Knowledge sharing prepares
new Council Rep for role
EVERETT – Newly seated Everett Council Rep Nikolas Geiselman knows he’s one of the lucky ones. That’s because he learned
a lot from his former Council Rep, Gail Evert,
who recently retired.
Evert liked to call the process more a collaboration than a mentorship. The two would talk,
text, instant message or meet as much as once a
week for six months prior to her departure. She
didn’t consider herself a coach calling the plays
so much as someone who was planting seeds.
Geiselman didn’t start at Boeing with a passion
to become a Council Rep. He came with a lot
of pent-up frustration how his former aerospace
employer treated workers – without a union.
“They would take anything they wanted – every year
during open enrollment,” he said about the benefits
that would get cut more and more each year.
Having heightened interested in his new SPEEA
contract, he took part in labor training as a SPEEA
representative and learned more about just cause
in case of discipline and/or termination.
“At my old company, they could just show up at
your desk and you’re gone,” he said, because they
were employed “at will” – as in the company had
the right to do whatever it wanted.
Working with Evert to help answer member
questions, Geiselman, an Area Rep at the time,
kept exploring more and more about SPEEA.
“This guy is so inspirational,” Evert said. “Every
time I go to an event (related to SPEEA), he’s
there – chomping at the bit
to see where SPEEA can
make a difference. People
see him (as SPEEA) in the
workplace. It’s refreshing to
find someone so motivated
Geiselman points out how
Evert went out of her way to
answer questions and share
related experience. “She’s
been sharing 20 years of
information,” he said.
Evert recalls why she stepped
up so many years ago
because Council Reps Roger
Pullman and Sharon Moats
(who has since retired)
recruited her. Now she pays it forward. “Any time
I see someone who is interested, I reach out and
say ‘have you thought about,’” she said, adding
the ‘fill in the blank’ at the end of her statement.
Soon after becoming a member, Geiselman
started as an Area Rep and joined the Action
and Communication Taskforce (ACT). In that
committee, he signed up as ACT site focal to
help with communication in his area on behalf
of SPEEA. He also signed on as Evert’s designated alternate who attended Council meetings
in her absence.
She initially invited him to the Northwest
Council Guest Night. Soon after getting more
involved, he started debriefing with her after each
monthly meeting, whether he attended or not.
Council meetings can generate lengthy debates
over motions but that didn’t deter Geiselman.
“I like how everyone is given the opportunity
to express their opinion.”
Evert’s frequent check-ins with Geiselman paved
the way for his interest in becoming a Council
Rep, but he wasn’t sure he could represent someone in a meeting where discipline could take
place. Attending labor conferences and talking
to other Council Reps addressed those concerns.
He learned how much support he has on his side
to help navigate contractual rights and just cause.
Just days before retiring, Evert felt good about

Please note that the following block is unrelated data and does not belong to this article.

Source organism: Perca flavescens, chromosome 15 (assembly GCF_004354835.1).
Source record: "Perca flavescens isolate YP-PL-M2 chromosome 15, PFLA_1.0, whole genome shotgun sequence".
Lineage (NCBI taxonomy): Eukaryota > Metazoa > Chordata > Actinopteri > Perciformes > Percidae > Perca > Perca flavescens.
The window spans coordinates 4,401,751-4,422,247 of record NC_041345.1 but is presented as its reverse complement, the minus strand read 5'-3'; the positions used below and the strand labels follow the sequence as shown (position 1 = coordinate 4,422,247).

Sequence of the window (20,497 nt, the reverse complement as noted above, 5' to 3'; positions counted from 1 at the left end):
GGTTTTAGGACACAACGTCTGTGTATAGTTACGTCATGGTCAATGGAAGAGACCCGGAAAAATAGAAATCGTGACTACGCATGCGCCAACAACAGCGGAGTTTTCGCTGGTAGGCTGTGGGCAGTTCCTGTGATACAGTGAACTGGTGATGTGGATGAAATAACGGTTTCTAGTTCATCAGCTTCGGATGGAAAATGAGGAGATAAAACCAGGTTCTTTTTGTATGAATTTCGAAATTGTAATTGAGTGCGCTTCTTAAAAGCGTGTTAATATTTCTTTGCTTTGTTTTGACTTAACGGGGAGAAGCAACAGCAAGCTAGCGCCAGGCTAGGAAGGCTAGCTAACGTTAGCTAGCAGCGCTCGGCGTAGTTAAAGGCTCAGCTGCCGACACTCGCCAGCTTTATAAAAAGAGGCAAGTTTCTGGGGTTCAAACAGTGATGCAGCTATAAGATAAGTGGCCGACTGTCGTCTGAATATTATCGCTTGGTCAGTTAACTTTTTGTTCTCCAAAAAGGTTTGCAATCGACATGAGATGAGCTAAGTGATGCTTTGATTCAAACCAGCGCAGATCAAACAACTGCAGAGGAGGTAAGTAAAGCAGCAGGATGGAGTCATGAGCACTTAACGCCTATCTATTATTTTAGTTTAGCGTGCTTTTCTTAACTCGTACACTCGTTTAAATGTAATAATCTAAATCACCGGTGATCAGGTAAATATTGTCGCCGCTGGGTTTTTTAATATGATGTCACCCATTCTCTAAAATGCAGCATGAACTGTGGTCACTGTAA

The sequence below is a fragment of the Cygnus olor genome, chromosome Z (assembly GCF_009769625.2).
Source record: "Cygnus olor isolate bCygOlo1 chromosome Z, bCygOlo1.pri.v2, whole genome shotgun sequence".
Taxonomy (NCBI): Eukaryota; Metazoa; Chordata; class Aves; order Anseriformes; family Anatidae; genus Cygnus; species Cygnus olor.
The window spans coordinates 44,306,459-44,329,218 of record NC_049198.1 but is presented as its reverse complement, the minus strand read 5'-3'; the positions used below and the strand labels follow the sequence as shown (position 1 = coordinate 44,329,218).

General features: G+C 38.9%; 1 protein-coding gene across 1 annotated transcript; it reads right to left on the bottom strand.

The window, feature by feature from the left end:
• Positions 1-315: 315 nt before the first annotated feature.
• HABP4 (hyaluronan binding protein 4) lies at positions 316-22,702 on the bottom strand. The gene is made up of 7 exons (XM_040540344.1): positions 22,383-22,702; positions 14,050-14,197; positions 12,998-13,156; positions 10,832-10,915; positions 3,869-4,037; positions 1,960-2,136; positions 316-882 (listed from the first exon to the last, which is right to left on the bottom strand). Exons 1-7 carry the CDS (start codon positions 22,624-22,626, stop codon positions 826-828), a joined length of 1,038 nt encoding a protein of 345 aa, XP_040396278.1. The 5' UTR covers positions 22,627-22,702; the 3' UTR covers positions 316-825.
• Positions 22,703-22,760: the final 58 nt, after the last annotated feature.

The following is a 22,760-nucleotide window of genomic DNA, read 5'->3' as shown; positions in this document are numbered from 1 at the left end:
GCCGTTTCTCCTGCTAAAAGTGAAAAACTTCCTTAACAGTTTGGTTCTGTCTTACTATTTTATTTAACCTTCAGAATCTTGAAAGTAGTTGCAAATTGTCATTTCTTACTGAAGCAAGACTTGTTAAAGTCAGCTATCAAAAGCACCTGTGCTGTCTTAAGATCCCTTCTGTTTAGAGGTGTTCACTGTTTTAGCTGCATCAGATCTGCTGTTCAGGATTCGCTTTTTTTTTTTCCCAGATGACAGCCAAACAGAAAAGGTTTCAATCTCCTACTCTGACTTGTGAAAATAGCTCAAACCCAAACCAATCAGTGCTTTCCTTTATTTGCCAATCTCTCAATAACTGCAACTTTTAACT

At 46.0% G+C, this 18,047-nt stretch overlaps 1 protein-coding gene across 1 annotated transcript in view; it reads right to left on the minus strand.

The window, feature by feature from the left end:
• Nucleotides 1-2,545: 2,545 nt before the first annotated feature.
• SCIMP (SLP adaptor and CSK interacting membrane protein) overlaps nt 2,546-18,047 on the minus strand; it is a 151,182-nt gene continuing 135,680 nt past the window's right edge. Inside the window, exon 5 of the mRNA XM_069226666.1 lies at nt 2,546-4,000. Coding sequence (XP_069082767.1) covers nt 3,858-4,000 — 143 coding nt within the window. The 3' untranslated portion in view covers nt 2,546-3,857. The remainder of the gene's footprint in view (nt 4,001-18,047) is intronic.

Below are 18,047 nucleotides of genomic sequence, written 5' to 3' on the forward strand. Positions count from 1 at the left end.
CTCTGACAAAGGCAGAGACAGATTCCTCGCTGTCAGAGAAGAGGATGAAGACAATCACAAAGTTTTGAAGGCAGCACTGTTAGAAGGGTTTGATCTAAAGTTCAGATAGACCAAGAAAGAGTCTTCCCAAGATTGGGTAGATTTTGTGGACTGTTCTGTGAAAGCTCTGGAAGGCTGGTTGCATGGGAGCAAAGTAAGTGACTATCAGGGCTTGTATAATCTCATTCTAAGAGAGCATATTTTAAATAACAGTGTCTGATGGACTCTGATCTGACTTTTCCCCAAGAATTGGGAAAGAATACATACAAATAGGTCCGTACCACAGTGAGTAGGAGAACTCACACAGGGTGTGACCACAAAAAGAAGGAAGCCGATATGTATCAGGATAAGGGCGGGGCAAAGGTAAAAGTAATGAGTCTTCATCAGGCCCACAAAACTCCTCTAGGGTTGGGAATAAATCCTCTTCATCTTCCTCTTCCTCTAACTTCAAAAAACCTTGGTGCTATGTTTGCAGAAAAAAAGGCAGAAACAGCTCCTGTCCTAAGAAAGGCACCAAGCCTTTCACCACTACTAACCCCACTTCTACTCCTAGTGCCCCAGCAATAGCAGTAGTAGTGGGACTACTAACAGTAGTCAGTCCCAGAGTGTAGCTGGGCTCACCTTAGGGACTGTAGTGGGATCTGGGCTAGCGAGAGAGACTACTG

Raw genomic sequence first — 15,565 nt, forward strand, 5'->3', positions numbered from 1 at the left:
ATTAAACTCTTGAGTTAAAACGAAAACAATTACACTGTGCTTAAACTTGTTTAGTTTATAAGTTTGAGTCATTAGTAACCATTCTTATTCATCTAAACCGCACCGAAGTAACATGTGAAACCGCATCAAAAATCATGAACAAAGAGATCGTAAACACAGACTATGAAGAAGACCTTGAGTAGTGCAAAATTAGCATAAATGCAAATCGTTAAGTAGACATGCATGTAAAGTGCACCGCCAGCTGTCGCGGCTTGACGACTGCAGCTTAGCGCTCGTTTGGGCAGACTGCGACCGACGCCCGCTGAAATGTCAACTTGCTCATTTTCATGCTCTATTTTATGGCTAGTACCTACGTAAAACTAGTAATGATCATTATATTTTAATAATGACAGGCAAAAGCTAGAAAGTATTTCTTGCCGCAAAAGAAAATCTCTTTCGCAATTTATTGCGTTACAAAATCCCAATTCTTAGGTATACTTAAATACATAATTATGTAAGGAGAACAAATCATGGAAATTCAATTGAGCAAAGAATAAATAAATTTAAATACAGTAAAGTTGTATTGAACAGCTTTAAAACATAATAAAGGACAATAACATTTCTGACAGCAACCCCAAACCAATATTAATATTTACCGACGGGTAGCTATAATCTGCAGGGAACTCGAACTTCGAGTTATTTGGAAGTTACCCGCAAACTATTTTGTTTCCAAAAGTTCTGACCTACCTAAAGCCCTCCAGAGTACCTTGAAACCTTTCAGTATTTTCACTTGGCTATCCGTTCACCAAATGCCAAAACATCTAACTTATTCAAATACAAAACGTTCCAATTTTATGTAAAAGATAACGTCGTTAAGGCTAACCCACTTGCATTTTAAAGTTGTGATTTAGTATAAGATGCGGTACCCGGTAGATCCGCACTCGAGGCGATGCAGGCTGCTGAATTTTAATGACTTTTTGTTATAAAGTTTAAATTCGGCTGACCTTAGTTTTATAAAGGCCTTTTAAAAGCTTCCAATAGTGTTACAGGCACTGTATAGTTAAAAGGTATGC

the transition. “Nikolas is a breath of fresh air.”
SPEEA-Spirit salary charts online at www.speea.org
SPEEA-Spirit salary at www.speea.org WICHITA - Salary charts reflecting 2016 raises for the SPEEA-represented employees in the Wichita Engineering Unit (WEU)
and Wichita Technical and Professional Unit
(WTPU) at Spirit AeroSystems are now online
SPEEA posts related charts online as a tool for
SPEEA members to see how their careers are
progressing and to help them in their conversations with their managers.
• WEU – The WEU straight average increase
for 2016 was 3.0%. The Spirit WEU
average salary increased from $97,255 to
$100,177, for an average increase of $2,922
for the 861 eligible employees.
• WTPU – The WTPU straight aver-
age raise for 2016 was 2.6%. The Spirit
WTPU average salary increased from
$77,457 to $79,472, for an average increase
of $2,015 for the 1,584 eligible employees.
All employees eligible for the salary exercise are
grouped by job family. No charts are printed for
employee groups having fewer than 10 employees. This is done to give a measure of confidentiality on individual salaries.
For groups with 10 or more employees, four
charts are prepared. For groups with 20 or more
employees, two additional charts (a total of six)
Other details about the charts include:
• Compa-Ratio – The compa-ratio is
defined as salary divided by the salary
reference table (SRT) middle value for the
job family and level.
• Upgrades/OOS - The SPEEA salary charts
online include the number and average
amount of upgrades and out-of-sequence
(OOS) increases on charts E and F.
• Access – Access is for SPEEA members
only. You will need your employee identification number to access the charts.
Go to www.speea.org and click on the drop-down menu for Member Tools/Salary Charts.
Charts are also available for the Prof and Tech
bargaining units at The Boeing Company.
Retired Council Rep Gail Evert is shown here at the SPEEA Everett hall with Nikolas
Geiselman. At the time, he was her Area Rep. Geiselman was recently seated as a
Council Rep after winning an election. All new Council Reps receive extensive training,
but Geiselman took the initiative to learn about SPEEA from Evert before she left.